porkbustersnewsm.jpgPORKBUSTERS UPDATE: Is there a connection between earmarks and corruption?

This Roll Call story might make you wonder:

Since hiring Richard Kaelin, Visclosky’s former chief of staff, at the beginning of 2004, PMA and its clients have roughly doubled their fundraising support for the Congressman. That help includes contributing 50 percent of the total funds raised through June 30, 2007, by Calumet PAC, Visclosky’s four-year-old leadership political action committee, according to an analysis of federal election records.

It is a classic Washington, D.C., triangle of interlocking self-interests: in this case, a powerful Congressman, an influential lobby shop and the lobby firm’s numerous clients. And while it is impossible to know the exact reasons that some firms get earmarks and others do not, in Visclosky’s case, there are certain irrefutable facts: PMA and its clients are the Congressman’s top fundraisers — and PMA clients his top earmarking recipients.

Coincidence? I’m sure they’d argue that there’s nothing shady going on here. But why should we believe them? More coincidence here:

Clients of the PMA Group have fared particularly well by Visclosky this year. They won 14 of 28 earmarks he inserted into the Defense spending bill alone — a total of $28 million in projects, or some 52 percent of the funds Visclosky earmarked in the bill, according to an analysis by Roll Call and Taxpayers for Common Sense. (A Roll Call analysis of Visclosky’s earmarks last month undercounted his support for PMA clients, since the firm failed to file a mid-year report with the Senate detailing its work for ProLogic, a West Virginia-based company and a tenant in the technology center.)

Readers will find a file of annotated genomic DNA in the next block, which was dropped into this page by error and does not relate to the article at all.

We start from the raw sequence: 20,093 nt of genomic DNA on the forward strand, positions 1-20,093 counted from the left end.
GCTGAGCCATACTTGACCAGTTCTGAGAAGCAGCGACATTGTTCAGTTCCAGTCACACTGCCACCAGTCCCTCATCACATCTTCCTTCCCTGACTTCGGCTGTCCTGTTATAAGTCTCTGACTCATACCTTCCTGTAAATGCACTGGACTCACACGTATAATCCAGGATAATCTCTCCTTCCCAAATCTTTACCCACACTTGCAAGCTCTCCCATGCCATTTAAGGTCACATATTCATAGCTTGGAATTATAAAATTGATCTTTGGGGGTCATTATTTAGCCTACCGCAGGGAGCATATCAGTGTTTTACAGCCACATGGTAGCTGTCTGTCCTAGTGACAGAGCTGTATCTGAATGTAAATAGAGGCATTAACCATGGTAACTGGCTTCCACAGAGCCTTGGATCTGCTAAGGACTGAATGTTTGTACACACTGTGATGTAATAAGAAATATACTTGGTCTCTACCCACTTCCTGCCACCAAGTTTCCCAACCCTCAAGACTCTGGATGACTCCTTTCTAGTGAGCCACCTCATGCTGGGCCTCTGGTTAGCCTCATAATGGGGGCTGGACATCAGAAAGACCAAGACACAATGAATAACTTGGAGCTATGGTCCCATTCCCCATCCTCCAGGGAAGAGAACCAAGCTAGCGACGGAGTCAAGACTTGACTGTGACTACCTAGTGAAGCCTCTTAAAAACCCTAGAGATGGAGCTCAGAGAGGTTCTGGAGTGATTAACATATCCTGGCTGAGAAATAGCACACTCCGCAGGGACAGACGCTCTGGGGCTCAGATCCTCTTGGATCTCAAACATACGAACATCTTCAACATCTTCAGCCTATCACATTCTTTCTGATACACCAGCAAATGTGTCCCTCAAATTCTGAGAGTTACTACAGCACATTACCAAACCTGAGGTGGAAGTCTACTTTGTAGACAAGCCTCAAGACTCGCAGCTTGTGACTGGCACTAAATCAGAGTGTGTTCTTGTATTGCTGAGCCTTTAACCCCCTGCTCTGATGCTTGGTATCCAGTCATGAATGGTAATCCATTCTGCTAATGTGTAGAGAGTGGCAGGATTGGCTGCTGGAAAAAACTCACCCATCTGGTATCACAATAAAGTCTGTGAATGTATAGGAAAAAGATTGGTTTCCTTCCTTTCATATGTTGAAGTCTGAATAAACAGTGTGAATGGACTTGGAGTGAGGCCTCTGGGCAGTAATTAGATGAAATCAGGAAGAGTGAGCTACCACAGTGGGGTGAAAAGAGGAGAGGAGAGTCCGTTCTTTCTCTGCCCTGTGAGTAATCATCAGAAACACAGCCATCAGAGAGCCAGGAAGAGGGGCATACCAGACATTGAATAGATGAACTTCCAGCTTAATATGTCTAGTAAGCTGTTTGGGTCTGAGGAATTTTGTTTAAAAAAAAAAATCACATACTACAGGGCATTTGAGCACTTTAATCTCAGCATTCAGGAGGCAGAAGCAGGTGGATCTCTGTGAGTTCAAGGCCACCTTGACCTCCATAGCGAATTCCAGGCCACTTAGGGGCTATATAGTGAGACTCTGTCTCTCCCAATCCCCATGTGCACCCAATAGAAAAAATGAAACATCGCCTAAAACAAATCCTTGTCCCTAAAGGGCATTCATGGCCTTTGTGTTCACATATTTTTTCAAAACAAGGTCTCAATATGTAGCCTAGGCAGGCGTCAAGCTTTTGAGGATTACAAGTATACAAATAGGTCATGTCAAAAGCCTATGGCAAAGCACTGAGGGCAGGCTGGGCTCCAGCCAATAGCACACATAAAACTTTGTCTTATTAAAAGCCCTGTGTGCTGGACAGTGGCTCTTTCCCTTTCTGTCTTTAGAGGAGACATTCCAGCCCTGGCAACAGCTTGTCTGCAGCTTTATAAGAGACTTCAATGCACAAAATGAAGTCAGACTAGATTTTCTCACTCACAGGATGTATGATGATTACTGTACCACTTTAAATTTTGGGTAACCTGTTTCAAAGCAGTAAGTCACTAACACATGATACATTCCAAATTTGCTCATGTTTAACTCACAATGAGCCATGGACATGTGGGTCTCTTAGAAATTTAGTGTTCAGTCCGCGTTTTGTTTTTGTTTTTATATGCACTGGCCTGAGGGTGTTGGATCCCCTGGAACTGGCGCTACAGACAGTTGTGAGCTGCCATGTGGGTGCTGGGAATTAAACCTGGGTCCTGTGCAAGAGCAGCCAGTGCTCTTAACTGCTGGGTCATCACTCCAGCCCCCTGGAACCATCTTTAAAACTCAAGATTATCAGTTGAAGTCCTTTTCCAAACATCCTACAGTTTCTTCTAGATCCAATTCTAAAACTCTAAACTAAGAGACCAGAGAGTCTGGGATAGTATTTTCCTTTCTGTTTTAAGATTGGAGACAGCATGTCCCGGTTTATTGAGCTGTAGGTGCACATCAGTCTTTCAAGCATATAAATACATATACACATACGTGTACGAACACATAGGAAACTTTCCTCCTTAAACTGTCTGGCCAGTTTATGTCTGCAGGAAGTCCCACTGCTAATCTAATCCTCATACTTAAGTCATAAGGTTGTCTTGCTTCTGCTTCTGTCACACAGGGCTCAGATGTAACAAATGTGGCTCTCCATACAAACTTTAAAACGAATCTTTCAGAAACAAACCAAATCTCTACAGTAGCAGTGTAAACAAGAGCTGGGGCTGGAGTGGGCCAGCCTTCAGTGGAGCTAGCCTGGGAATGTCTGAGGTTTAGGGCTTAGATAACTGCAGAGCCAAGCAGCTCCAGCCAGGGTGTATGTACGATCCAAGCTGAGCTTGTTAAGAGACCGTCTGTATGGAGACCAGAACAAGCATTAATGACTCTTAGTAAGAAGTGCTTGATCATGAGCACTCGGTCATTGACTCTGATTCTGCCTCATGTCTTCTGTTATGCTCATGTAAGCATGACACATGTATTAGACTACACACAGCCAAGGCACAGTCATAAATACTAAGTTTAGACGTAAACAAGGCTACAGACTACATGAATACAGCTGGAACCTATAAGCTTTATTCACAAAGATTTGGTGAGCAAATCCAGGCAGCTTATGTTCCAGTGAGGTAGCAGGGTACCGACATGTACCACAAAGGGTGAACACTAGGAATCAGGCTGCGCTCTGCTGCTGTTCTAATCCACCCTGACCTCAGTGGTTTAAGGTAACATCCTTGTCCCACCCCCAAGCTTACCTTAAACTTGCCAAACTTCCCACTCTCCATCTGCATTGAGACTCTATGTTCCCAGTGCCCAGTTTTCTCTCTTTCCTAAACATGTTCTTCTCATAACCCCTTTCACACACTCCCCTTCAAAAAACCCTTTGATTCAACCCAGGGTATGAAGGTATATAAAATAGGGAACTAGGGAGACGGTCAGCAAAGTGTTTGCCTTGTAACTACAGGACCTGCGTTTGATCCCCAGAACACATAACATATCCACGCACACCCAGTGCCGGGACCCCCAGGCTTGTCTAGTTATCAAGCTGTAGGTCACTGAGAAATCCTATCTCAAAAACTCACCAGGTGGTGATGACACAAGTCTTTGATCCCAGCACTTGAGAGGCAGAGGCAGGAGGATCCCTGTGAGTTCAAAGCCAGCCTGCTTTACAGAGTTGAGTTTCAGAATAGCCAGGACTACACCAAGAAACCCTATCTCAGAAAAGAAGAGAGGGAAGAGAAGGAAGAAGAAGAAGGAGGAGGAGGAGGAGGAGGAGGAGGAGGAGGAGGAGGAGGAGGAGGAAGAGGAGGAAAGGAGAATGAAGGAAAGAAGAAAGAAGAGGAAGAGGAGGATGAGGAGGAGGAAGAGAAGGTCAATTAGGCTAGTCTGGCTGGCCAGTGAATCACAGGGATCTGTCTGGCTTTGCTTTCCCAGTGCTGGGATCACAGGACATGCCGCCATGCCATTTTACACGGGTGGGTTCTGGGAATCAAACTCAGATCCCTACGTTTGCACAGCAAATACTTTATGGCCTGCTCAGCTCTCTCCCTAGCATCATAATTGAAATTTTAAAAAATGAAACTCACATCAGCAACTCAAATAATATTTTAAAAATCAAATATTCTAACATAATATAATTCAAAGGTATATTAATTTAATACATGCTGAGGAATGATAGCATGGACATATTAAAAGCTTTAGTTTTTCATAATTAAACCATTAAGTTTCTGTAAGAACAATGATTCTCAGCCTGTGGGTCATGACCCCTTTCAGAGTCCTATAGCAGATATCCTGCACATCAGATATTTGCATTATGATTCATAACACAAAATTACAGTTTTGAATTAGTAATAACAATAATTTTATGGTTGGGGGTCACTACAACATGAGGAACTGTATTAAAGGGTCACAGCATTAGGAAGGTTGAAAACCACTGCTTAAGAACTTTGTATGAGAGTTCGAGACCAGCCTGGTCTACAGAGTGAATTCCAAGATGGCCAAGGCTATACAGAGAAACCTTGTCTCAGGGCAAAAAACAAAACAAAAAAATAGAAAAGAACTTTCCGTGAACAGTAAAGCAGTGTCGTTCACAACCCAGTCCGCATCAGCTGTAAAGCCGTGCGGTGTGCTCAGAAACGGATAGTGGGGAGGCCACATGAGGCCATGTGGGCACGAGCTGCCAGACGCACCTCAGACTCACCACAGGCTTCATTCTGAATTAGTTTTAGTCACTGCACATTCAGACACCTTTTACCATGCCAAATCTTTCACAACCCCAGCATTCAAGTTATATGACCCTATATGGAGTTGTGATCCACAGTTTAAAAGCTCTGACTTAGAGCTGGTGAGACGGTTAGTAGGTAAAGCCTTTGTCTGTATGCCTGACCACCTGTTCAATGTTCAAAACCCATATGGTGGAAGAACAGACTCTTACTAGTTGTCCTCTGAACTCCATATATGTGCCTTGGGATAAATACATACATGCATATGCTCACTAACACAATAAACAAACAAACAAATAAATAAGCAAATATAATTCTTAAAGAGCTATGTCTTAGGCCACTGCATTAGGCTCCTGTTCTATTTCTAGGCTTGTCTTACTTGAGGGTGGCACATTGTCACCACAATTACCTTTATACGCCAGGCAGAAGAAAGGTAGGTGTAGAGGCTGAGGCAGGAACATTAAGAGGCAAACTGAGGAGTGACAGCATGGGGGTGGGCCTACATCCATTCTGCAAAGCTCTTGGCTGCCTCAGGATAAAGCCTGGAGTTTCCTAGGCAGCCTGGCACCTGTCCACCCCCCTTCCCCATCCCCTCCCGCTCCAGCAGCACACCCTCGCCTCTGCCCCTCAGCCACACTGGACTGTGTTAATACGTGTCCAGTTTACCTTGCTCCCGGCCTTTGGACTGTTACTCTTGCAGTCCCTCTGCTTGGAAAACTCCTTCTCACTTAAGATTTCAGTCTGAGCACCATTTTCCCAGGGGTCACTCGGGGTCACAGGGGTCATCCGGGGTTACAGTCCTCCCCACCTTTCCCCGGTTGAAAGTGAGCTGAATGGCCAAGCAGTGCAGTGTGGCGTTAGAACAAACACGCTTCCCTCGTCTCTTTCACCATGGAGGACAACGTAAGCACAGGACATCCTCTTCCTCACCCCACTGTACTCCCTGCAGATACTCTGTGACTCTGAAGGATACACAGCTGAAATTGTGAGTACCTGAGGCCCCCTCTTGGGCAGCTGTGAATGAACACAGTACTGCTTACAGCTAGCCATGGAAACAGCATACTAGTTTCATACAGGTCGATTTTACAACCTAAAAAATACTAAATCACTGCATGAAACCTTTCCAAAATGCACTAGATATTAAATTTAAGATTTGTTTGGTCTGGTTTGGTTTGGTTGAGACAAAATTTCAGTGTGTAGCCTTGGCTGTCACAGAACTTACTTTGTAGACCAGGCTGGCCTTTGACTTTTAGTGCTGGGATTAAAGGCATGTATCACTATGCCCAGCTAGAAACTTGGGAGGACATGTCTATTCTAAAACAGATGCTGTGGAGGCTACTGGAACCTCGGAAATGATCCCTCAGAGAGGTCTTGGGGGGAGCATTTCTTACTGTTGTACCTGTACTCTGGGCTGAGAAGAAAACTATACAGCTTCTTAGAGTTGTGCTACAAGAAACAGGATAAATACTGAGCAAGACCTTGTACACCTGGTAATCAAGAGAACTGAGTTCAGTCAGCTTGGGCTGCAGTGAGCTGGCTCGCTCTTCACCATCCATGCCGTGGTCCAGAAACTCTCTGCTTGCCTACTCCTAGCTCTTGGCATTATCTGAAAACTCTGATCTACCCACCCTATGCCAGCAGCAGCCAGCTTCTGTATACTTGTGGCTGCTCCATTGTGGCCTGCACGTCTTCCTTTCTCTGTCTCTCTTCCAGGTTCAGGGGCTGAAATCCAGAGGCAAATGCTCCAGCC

The Indiana lawmaker’s help steering millions of federal dollars to PMA clients this year comes against the backdrop of what appears to be the firm’s most aggressive fundraising for him to date. In the first six months of this year, PMA and its clients contributed $248,400 to Visclosky’s leadership PAC and personal campaign coffers, 29 percent of his total haul.

It’s as if there’s a culture of corruption, or something.

UPDATE: People are accusing me of playing Name That Party! Well, I try not to make a big deal of party affiliation in these Porkbusters posts, because pork is — quite clearly — a bipartisan problem. But lest I be accused of hiding the ball, well, here you go.